BLOG – A Case Study: Washington Landing
With the first residents moving into the freshly completed houses of a new neighborhood in 1995, the 42-acre island community has since been the thriving home to 190,000 square feet of Class A office space, research and development, a full service marina and 88 units of townhomes. Residents enjoy rowing, kayaking, a health club, public tennis courts, and trails for walking, running or bicycling. The riverfront development features tasteful streetscaping and well-defined access points to the river encouraging pedestrian traffic.
Considering the neighborhood’s charm, it may be surprising that this premier mixed-use development was once a contaminated brownfield.
In 1903, the Pennsylvania Railroad bought a portion of the island in Pittsburgh, called Washington Landing, to be used as a stop-over for its route from Chicago to New York. By law, livestock was required to have rest, food, and water after every 36 hours of travel. The island was used as a midden to bury garbage, animal parts and remnants. There were no regulations on disposal of animals or any other products at that time, so many companies disposed all types of waste by burying it or simply dumping the waste into the rivers, emanating a foul smell which drifted for miles. The island was also used for meatpacking until it’s closing in 1966.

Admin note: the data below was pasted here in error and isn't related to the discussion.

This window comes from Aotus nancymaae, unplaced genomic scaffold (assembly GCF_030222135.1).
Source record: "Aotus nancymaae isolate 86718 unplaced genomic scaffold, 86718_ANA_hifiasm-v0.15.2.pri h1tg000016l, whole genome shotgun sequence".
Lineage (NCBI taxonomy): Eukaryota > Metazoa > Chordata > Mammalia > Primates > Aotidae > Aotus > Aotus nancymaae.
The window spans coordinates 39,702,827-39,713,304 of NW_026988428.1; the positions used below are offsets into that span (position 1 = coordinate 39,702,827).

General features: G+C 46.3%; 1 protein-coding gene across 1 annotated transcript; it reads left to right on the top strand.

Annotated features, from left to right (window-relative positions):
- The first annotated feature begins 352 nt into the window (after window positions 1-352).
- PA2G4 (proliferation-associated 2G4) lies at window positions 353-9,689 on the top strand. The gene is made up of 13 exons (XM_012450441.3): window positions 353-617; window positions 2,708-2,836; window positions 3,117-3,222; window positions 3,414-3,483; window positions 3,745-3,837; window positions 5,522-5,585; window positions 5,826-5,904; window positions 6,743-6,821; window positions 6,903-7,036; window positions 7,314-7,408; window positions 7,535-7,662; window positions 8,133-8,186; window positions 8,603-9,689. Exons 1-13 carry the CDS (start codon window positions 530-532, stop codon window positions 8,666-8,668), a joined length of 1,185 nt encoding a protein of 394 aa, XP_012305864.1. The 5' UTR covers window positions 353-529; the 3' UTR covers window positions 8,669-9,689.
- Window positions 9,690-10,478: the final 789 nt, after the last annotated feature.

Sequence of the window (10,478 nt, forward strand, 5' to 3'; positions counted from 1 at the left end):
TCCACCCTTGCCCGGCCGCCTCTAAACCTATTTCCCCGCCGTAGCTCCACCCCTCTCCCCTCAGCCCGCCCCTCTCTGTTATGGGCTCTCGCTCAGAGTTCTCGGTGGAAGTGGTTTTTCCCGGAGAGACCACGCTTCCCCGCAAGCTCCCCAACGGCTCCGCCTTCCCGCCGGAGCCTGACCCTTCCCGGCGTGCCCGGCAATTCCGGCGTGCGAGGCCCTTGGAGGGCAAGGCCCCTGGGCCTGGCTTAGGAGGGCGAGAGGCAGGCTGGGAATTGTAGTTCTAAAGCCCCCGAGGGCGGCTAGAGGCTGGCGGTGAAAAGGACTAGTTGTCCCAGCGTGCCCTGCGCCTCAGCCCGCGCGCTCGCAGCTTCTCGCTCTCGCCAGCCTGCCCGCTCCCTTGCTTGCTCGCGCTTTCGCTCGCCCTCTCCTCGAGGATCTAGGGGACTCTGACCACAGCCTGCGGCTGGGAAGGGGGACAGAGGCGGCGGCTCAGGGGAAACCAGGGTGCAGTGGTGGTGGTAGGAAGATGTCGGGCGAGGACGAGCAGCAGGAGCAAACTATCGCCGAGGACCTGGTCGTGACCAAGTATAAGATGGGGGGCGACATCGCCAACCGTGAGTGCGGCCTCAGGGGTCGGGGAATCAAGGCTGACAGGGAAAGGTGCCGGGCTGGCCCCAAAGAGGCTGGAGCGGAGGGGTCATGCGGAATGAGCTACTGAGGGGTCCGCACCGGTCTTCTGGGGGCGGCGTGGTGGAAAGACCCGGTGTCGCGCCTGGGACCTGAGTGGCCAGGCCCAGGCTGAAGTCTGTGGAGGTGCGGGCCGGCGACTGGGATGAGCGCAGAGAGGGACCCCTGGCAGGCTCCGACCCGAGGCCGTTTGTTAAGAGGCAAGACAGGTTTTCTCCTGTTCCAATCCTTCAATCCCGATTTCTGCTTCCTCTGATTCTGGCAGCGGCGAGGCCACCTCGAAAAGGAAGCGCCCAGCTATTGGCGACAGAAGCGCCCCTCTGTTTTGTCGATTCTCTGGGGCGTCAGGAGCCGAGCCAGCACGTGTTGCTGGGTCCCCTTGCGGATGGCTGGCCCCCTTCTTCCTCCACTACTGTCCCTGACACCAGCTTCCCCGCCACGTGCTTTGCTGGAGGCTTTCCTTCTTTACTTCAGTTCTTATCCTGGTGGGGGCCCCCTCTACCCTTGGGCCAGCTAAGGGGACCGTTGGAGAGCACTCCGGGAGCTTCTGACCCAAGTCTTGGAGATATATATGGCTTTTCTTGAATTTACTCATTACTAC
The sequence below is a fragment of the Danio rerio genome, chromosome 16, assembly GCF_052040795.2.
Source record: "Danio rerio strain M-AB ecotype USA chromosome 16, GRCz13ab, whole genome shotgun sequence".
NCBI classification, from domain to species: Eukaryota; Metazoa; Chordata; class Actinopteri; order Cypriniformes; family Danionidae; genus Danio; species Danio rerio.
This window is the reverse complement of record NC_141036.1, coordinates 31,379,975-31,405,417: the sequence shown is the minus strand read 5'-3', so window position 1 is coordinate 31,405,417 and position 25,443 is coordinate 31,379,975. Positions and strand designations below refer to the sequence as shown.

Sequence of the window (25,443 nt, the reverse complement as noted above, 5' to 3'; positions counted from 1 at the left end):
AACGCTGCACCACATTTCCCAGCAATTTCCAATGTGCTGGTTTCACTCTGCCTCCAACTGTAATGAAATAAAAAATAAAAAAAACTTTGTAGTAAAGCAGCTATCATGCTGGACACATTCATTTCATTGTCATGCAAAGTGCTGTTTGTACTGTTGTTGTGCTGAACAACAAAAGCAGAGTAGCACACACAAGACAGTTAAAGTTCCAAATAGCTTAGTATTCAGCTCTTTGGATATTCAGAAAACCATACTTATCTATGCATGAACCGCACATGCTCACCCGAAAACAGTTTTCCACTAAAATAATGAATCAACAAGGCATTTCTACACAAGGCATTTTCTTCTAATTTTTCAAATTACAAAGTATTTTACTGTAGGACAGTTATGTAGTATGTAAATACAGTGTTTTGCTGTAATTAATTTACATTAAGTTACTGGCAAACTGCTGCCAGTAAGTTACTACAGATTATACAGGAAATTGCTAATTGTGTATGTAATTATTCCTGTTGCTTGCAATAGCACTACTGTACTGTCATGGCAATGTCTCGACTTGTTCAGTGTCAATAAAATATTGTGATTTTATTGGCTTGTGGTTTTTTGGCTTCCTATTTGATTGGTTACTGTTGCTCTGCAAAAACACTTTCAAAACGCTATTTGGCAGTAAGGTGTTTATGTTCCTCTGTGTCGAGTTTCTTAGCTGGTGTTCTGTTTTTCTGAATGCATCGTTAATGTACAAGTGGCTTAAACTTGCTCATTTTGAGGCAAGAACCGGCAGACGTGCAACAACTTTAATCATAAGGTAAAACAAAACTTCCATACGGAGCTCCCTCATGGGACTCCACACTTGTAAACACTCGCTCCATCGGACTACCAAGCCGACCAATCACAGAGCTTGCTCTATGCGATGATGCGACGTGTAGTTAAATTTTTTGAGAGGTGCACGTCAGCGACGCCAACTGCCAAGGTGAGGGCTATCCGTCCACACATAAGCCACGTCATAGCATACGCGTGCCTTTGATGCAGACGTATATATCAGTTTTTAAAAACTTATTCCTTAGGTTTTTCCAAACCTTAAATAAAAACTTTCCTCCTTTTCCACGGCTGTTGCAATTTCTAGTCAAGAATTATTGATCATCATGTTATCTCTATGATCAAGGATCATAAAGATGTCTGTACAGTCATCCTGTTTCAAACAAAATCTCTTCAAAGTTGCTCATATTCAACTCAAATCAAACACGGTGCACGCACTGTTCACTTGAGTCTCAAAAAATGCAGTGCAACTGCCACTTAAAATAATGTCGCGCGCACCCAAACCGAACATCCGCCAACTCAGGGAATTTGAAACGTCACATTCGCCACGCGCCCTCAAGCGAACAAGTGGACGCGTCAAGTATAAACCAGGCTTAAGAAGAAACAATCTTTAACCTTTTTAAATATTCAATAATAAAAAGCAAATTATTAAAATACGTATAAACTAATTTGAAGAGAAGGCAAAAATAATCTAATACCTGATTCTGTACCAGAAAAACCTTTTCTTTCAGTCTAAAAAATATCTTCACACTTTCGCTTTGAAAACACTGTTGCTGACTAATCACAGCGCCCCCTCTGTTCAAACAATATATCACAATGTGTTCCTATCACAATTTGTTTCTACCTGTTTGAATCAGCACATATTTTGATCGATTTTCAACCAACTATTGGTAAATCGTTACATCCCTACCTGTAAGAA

Similar to the Baylands site, contaminants from its historical use as a railyard include petroleum, heavy metals, organic waste and total petroleum hydrocarbos (TPHs). The scrap yard did not have to follow any regulations at that time to monitor or manage the disposal of hazardous chemicals or waste disposal. Examples of types of soil contamination could possibly come from chemical tank leakage, metals and products such as a transformers that leaked PCBs and other chemicals into the ground while scrapping or burying the waste.
After the Pittsburgh City Council adopted the brownfield redevelopment plan, the city and developer leveraged different financing mechanisms, including various grants and bond funds, to overhaul the contaminated soil, install new infrastructure and utilities, and constructed the project throughout the late 80s and 90s.
When a traffic study in May 1987 demonstrated that the road system could not support the traffic associated with commercial buildings, the developers revised their focus on residential housing.
Washington’s Landing was named a Phoenix Award finalist in 1997. The Phoenix Award is a national honor for outstanding innovation and achievement in brownfield development. This project was completed in the early days of brownfield redevelopment, and UPC looks forward to taking advantage of the innovations and resources developed since then.
Learn more about the project here.
To learn more about other case studies, click here to review the RFI packet provided to Planning Commission earlier this year.